The European Green Deal: a milestone for cancer prevention

Cancer claims the lives of millions of people each year, but the European Green Deal could have a life-extending effect on citizens’ health, explains Véronique Trillet-Lenoir
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By Véronique Trillet-Lenoir

Véronique Trillet-Lenoir (RE, FR) is a member of the European Parliament’s Special Committee on Beating Cancer

03 Feb 2020

Among the priorities of the new European Commission is an ambitious plan to beat cancer, one of the leading causes of mortality in many Member States.

Cancer claims the lives of around 1.5m citizens per year and causes untold distress for the patients and their relatives.

The cost of cancer, including care-related expenses as well as loss of income, is estimated at €126bn per year.


A plan to beat this deadly disease will have to address reinforced measures to limit tobacco use and alcohol abuse; equal access to affordable medicines, including anti HPV vaccines, with a special focus on the increasing risk of shortages and the need to converge on acceptable prices.

Other areas of focus must be high-level research and innovation especially in the field of Artificial Intelligence and digital health; networking against rare diseases including childhood cancers; the efficient collection and sharing of clinical data; recommendations for good practices; improvement of palliative care as well as social and professional reinsertion after rehabilitation.

“A plan to beat this deadly disease will have to address reinforced measures to limit tobacco use and alcohol abuse”

Given that 40 percent of cancers appear to be avoidable, concerted eff orts should be made to implement active prevention policies.

Since the main goal of the European Green Deal is to improve the wellbeing and survival rates of plants, animals and, of course, humans, not surprisingly it entails a large-scale public health programme focused on prevention aspects.

The Green Deal aims to reduce environmental pollution and considering the dramatic consequences of air pollution on human health, a significant decrease in fossil energies is crucial.

Likewise, cracking down on environmental pollutants such as endocrine disrupters present in some pesticides, should contribute to reduce the incidence of two major hormone-related and frequent killers: breast cancer (the leading cause of death from cancer in women) and prostate cancer (the most frequent type of cancer in men).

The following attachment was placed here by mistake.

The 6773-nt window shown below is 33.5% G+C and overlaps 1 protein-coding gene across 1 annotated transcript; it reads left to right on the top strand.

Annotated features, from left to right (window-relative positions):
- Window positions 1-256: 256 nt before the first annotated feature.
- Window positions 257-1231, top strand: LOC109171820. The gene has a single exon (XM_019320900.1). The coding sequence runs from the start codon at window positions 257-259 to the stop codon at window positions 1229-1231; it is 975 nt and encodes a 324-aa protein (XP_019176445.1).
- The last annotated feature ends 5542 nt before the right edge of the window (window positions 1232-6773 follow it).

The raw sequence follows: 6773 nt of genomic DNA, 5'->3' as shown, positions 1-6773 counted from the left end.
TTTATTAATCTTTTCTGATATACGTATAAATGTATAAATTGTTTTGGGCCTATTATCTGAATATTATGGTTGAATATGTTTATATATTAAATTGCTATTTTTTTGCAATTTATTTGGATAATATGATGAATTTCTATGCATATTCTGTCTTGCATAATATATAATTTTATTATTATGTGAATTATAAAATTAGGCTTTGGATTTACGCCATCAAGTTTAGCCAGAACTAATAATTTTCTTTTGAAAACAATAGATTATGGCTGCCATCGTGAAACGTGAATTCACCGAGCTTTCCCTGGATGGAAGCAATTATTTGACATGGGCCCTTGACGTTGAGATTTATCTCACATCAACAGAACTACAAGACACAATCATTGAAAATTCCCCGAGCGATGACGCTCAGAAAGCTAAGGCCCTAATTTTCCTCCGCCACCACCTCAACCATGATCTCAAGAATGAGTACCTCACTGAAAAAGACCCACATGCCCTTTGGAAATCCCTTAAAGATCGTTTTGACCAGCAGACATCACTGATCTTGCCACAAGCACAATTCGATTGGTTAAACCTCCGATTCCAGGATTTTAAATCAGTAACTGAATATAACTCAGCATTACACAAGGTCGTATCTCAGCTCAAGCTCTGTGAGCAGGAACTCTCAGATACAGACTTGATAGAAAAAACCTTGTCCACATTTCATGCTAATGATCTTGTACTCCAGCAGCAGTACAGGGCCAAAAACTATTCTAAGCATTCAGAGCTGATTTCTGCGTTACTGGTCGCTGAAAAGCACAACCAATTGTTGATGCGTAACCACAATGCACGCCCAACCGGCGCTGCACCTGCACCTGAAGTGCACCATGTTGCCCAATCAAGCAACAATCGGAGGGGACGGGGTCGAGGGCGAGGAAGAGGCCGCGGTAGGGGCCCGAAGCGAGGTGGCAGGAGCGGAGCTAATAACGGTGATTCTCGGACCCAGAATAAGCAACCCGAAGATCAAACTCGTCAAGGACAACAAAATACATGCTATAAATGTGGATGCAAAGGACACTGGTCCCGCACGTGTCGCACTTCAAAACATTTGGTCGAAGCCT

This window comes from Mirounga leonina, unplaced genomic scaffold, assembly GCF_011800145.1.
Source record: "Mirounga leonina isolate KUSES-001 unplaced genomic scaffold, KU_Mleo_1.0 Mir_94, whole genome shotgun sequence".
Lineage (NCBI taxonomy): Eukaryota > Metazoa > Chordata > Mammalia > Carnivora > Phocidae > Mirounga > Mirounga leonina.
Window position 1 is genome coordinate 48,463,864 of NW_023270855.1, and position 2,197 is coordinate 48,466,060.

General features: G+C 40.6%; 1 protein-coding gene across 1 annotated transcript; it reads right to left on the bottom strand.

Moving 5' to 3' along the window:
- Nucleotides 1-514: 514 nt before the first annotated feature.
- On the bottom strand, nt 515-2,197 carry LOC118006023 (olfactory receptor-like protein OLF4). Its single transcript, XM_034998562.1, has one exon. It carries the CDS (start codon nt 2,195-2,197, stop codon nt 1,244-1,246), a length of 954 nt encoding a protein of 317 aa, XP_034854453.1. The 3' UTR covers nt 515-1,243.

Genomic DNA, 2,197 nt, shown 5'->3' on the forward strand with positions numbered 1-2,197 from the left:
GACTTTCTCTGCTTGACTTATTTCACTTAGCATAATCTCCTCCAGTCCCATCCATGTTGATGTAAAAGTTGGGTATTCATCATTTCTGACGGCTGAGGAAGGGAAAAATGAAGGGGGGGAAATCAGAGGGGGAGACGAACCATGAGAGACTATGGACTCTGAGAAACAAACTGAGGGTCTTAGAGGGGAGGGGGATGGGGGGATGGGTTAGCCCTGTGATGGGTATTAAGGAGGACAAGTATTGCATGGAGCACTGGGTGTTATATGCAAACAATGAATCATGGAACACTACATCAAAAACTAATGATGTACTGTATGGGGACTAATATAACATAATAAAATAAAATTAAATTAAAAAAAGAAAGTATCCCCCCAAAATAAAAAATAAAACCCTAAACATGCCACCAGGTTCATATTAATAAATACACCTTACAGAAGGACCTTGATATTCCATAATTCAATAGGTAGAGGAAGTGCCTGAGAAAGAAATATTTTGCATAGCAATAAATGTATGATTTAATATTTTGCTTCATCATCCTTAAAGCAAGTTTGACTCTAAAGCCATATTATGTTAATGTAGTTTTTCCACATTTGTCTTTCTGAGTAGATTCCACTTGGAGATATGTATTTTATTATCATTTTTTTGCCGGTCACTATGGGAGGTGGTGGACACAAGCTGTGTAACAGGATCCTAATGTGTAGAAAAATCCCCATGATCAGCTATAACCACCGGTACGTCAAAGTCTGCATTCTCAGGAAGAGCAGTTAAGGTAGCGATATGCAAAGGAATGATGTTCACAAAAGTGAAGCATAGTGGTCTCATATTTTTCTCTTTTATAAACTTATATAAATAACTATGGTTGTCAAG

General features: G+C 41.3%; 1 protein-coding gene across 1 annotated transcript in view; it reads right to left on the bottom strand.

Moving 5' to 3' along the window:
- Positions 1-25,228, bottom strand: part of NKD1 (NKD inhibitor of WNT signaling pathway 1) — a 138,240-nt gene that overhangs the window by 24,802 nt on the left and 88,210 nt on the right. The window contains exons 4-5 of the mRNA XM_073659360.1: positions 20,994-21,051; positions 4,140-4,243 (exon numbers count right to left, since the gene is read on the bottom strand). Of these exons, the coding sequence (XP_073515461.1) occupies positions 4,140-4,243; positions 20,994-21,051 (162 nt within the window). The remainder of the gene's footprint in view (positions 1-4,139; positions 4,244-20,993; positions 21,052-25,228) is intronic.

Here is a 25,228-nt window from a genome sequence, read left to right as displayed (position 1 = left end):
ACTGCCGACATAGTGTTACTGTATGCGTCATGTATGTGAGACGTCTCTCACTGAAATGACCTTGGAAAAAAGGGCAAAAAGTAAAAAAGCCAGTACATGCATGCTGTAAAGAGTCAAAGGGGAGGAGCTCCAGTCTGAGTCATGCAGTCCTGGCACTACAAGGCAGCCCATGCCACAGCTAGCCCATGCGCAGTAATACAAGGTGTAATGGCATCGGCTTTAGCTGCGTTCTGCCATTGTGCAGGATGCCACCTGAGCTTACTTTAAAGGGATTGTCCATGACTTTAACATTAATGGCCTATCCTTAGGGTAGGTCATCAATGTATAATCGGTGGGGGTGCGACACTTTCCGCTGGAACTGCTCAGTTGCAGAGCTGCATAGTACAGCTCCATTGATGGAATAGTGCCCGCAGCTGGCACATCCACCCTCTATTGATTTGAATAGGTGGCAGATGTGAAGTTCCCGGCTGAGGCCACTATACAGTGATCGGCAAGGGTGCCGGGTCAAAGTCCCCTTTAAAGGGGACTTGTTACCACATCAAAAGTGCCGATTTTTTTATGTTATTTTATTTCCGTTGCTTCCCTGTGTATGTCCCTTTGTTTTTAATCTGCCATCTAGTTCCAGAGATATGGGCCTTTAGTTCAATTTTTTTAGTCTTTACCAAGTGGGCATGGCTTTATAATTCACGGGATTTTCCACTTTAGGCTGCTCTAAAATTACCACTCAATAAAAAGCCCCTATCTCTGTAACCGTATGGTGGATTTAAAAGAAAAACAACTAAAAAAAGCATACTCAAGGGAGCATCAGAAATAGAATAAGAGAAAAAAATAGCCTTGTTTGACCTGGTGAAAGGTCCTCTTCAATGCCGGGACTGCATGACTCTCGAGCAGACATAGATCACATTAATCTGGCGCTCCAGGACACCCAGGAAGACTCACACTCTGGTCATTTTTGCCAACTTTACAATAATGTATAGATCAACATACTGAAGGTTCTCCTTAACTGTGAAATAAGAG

Reduction of toxic substances in the air, water and soil (including those derived from anti-cancer pharmaceuticals and carcinogenic tobacco residues) will have to be effective in all living spaces.

This particularly applies to workplaces, where the incidence of cancer due to occupational carcinogens exposure reaches 120,000 citizens per year, leading to approximately 80,000 death annually.

The Green Deal’s ‘Farm to Fork’ strategy of enhanced safety and health of agriculture-derived food, including better information for consumers through improved food labelling such as the Nutri-Score, will contribute to prevent colon and rectal cancers, known to be linked to obesity due to bad nutrition habits.

The Green Deal will also be an important factor in establishing energy-efficient housing, as well as providing incentives to a healthier lifestyle in terms of soft transportation and increased adapted physical activity (another factor in preventing breast, colon and uterine cancers).

The success of this potentially life-extending effect of the Green Deal on citizens’ health will depend on crucial conditions: the training of health professionals and involvement of all stakeholders (including politicians and patients associations, for example) to share and implement this new vision of care.

It also depends on identifying simple and reproducible epidemiological indicators to assess the real impact of the policies, as well as reducing health inequalities known to be related to a low level of education or/and income.

“Taking steps towards a healthier and safer environment should also have an impact on the reduction of various other diseases such as asthma, thanks to decreased air pollution”

Taking steps towards a healthier and safer environment should also have an impact on the reduction of various other diseases such as asthma, thanks to decreased air pollution.

Moreover, metabolic dysfunctions such as obesity and diabetes, as well as heart failures or strokes, should benefit from healthier food production and increased physical activity.

Finally, the Green Deal’s priority to fight against climate change through the reduction of greenhouse gas emissions will hopefully reduce the direct and indirect consequences on health: dehydration and malnutrition, mental health degradation, as well as the worrying proliferation of insect vectors of emerging viruses, already present in European countries.

The announcement of two major programmes aiming at improving the well-being and health of EU inhabitants is an outstanding opportunity to follow the Sustainable Development Goals, to implement the ‘Health in all policies’ principle and to make the transition to a safer and healthier continent.

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